Profiting from the profiteers – How the US Government are planning to tax online gambling when it regulates

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Back in the summer of 2011, the Internet Gambling Regulation and Tax Enforcement Act (H.R.2230), which is a federal bill, was introduced and referred to the Committee by Rep. Jim McDermott.

Operators Of Online GamblingIf it the bill gets passed (which is currently still in the early stages of the legislative process), it will not receive a warm welcome because of the steep taxation that will affect both the operator and the player. Most bills do not make it past the committee stage but if it does, it appears as though players will certainly not be able to gain from it. In fact, quite the opposite will happen.
This bill will modify the 1986 Internal Revenue Code and is solely aimed at taxing and regulating Internet Gambling.

Operators of online gambling portals will still have to apply for a separate gaming license for the particular US state that they seek to operate their business from. The legislation will mean that operators are obliged to collect tax details and data from their registered users and details of all of their cash wagers. This information that they collect will then have to be relayed to auditors.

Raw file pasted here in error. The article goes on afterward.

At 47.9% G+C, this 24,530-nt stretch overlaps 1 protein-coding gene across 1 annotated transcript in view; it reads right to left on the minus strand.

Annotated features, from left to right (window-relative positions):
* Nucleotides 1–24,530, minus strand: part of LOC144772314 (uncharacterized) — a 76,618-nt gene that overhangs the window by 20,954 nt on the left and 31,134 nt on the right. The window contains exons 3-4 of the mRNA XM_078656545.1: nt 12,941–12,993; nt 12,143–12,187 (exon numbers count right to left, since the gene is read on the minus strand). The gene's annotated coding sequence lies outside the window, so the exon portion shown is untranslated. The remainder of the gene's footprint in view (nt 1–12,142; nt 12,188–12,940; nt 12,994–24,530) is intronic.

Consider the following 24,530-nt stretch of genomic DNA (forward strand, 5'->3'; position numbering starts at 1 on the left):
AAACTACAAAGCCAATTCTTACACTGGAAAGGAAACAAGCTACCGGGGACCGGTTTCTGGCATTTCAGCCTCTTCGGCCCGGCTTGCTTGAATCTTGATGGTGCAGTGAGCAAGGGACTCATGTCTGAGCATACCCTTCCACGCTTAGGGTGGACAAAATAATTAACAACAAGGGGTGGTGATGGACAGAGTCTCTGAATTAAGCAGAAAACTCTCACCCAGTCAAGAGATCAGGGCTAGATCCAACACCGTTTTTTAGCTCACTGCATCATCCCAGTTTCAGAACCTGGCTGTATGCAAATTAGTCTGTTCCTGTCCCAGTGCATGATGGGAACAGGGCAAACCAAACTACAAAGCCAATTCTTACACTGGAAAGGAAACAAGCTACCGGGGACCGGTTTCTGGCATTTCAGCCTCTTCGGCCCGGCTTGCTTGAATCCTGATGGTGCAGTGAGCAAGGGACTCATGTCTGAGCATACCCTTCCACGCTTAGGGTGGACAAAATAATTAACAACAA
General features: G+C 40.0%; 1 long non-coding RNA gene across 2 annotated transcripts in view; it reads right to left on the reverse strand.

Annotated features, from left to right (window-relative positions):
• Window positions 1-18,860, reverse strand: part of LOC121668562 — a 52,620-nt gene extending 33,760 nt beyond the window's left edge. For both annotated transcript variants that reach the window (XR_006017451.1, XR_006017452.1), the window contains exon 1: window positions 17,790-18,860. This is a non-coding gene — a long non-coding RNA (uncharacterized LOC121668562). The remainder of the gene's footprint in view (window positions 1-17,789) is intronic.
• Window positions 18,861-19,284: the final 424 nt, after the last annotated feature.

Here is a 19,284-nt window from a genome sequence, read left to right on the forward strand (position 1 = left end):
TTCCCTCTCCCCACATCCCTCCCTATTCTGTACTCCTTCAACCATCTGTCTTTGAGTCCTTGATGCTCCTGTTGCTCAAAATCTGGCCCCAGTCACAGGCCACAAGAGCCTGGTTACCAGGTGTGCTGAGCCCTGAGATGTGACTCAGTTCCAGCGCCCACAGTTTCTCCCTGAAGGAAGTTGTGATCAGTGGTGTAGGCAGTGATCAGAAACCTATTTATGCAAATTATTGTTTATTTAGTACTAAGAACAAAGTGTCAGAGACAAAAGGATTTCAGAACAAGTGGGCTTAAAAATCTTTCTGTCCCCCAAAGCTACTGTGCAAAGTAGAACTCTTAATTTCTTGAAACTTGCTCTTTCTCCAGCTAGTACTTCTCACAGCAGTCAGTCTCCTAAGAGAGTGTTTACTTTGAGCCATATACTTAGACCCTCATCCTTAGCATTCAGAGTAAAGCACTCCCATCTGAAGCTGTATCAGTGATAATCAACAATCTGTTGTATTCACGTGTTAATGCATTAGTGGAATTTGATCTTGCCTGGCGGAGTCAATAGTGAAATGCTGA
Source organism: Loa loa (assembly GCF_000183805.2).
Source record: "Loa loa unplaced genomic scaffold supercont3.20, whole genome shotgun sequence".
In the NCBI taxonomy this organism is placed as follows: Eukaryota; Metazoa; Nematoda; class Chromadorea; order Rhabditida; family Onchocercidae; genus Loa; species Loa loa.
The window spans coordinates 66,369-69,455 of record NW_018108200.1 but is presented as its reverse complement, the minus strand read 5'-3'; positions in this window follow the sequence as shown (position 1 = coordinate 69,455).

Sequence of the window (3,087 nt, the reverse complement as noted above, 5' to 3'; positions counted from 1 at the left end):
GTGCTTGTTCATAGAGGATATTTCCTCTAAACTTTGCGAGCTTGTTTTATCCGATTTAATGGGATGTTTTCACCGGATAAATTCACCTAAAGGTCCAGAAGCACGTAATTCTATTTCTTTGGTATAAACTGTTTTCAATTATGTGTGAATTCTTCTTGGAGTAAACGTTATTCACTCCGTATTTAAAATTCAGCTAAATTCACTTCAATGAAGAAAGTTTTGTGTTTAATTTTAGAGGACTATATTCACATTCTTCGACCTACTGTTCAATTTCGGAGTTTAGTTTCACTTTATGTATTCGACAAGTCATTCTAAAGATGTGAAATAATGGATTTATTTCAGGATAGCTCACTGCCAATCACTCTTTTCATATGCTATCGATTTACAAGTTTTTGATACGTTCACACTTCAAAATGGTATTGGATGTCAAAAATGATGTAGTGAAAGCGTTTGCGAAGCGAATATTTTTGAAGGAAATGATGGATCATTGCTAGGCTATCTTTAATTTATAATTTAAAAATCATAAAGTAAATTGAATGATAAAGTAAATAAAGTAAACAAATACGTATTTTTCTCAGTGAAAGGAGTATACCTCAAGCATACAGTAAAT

It will be more complicated for operators because they will also be required to force a 28% withholding tax on each of their player’s cash prize earnings. There will also be a similar taxation structure for non-US players. The government plans to let operators allow non-US players to sign up, but they intend to still tax these US operators for their non-US players.

The aim of the bill will be to eventually regulate the industry, but under closer inspection it seems as though people and operators will have to pay a high price to have their long-awaited, legally regulated online gambling industry.
The bill could threaten players and push them away, leaving them no choice but to rebel and search for unregulated websites or offshore operators just to avoid the harsh tax plans.

There will also be an unscrupulous 2% tax on deposits made into player’s accounts. The bill will also mean that states will have the power to add an additional 6% tax on all deposits.

The new bill also makes it clear that it aims to squeeze as much as possible out of online gambling portals that operate from outside the US, for example European operators. The aim is not to ban these operators from offering their online gambling services towards the US market, but with the steep taxes that will be imposed on these ‘outsider’ companies, it hardly seems worth them tapping into the market and appears to be more like daylight robbery.

The proposed bill will mean that these foreign operators that are unlicensed in the US will be forced to suffer as much as 50% taxes on deposits. This bill has yet to be passed but if it does become legislation, it will not be very well received by either the players or the operators (both US and non-US).

Fortunately, until that day arrives, states will be able to impose their own style of regulation, which will not be as taxing as the proposed federal H.R.2230 bill appears to be.